- Arts & Entertainment
New Delhi, September 27, 2011
The Delhi High Court today issued a show cause notice to veteran Congress leader N D Tiwari asking him why contempt proceedings should not be initiated against him for not obeying its orders by which he was directed to give blood samples for a DNA test to ascertain paternity claims made by a youth against him.
Thirty-two-year-old Rohit Shekhar had claimed that Tiwari, who has served as Union Minister, Chief Minister of Uttar Pradesh and Uttarakhand and Governor of Andhra Pradesh, was his biological father and asked the court to intervene to get it established by conducting a DNA test of the leader.
Justice Gita Mittal directed the petitioner, Rohit, to appear with his mother Ujjwala Sharma and her former husband B P Sharma before the joint registrar on October 20 to give their blood samples. The court wanted to clear its doubts and ascertain that Rohit is not the son of B P Sharma.
Mr Tiwari had refused to give his blood samples saying that he cannot be forced to give his blood for the DNA test.
The court had recently, on September 23, in its judgement on the plea of Mr Tiwari, that he cannot be forced to give blood samples, held that "the Congress leader's refusal to submit blood samples is wilful, malicious, unreasonable and unjustified" and issued him notices for February 14 to reply whether his refusal may be treated as probability of being the father of the petitioner.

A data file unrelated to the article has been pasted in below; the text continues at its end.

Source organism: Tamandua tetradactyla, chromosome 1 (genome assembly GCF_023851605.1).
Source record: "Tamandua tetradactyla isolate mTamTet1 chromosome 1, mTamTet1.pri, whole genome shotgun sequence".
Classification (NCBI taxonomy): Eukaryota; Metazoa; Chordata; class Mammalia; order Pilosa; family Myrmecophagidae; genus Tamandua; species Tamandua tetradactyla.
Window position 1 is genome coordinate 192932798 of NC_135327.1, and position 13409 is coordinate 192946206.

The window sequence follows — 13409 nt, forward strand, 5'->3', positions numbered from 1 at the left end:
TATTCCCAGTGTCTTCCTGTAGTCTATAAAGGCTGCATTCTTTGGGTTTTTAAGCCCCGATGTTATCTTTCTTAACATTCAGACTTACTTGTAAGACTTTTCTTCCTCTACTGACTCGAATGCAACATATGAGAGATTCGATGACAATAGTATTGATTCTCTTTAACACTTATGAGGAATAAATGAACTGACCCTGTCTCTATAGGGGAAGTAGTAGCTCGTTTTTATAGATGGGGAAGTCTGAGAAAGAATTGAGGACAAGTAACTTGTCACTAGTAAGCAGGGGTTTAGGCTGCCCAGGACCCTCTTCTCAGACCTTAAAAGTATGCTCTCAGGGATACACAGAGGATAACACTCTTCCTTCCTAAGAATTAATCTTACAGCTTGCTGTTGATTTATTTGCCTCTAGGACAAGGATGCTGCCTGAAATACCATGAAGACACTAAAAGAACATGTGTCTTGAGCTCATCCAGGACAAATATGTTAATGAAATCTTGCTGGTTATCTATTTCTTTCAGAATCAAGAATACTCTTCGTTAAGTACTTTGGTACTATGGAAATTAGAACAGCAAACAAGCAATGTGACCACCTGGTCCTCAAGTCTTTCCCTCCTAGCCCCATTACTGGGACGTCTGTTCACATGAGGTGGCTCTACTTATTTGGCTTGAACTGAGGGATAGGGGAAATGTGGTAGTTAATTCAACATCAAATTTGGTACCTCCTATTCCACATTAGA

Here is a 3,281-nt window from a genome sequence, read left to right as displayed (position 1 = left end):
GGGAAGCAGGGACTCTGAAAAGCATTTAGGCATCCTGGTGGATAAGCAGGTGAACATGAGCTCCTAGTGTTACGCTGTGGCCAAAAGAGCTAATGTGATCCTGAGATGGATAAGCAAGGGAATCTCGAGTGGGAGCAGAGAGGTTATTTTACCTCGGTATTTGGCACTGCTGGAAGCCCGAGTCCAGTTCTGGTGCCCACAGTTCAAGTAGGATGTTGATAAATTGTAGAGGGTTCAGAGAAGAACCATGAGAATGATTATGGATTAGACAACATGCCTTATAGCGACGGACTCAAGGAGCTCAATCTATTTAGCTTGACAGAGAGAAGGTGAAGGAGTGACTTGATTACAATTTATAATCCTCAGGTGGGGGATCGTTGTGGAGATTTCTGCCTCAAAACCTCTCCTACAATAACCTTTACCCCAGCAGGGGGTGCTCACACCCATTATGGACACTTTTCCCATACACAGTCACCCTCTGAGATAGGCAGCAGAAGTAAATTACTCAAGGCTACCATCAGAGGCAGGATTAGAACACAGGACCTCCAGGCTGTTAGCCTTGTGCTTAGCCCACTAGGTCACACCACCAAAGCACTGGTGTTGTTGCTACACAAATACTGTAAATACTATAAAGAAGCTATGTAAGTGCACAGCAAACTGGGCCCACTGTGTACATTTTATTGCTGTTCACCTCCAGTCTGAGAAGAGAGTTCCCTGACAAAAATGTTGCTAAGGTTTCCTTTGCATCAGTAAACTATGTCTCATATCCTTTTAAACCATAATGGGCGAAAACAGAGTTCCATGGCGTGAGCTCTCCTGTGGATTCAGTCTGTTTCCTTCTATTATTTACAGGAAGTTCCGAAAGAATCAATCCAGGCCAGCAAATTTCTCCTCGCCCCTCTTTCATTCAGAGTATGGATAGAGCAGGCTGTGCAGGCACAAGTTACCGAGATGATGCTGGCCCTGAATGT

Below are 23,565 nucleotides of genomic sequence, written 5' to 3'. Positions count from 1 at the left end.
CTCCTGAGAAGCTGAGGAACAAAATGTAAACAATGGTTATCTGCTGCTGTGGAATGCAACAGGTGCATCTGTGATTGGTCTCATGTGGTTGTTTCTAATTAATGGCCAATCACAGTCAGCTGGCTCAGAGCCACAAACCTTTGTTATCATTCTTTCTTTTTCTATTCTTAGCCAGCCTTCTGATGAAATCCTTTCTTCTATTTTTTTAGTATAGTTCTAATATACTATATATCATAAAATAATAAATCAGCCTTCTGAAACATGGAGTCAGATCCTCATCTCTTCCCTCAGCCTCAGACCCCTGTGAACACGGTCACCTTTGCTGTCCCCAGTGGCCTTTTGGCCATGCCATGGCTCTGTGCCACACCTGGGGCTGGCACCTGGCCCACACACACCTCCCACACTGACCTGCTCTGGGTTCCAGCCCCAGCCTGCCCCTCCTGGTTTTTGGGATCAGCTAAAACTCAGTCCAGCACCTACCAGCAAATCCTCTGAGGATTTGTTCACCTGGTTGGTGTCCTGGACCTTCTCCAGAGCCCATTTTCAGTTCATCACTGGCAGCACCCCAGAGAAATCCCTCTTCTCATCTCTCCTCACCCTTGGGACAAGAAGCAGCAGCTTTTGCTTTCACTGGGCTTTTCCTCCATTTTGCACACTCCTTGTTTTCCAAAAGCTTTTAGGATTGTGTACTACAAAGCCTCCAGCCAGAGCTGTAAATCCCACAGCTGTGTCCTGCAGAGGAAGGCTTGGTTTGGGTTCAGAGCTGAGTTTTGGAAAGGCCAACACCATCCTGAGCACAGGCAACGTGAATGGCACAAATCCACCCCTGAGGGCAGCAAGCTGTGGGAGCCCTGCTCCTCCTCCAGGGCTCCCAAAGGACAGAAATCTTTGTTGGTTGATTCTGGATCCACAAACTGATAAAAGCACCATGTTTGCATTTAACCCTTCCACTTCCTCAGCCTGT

Mr Tiwari had refused to obey the High Court order and failed to appear before the High Court dispensary on June 1 to give blood sample.
Rohit then moved the Court against Mr Tiwari to book him under the contempt of court proceedings as he had failed to appear for the DNA test.
The court appointed a court commissioner to collect the evidence from Ms Sharma and Mr Tiwari on their relationship and fixed November 28 for hearing the evidence.
The court also directed Mr Tiwari once again today to appear before the joint registrar along with Rohit, his mother and Mr Sharma to give his blood samples for DNA profiling so that no objections are raised later by him in the future on the court's orders.
The court fixed February 15, 2012 to decide on the contempt petition after it hears the evidence collected by the court commissioner from both the parties. The court had earlier warned the Congress leader that his persistent refusal to give blood samples will lead to the presumption that he is the father of the petitioner.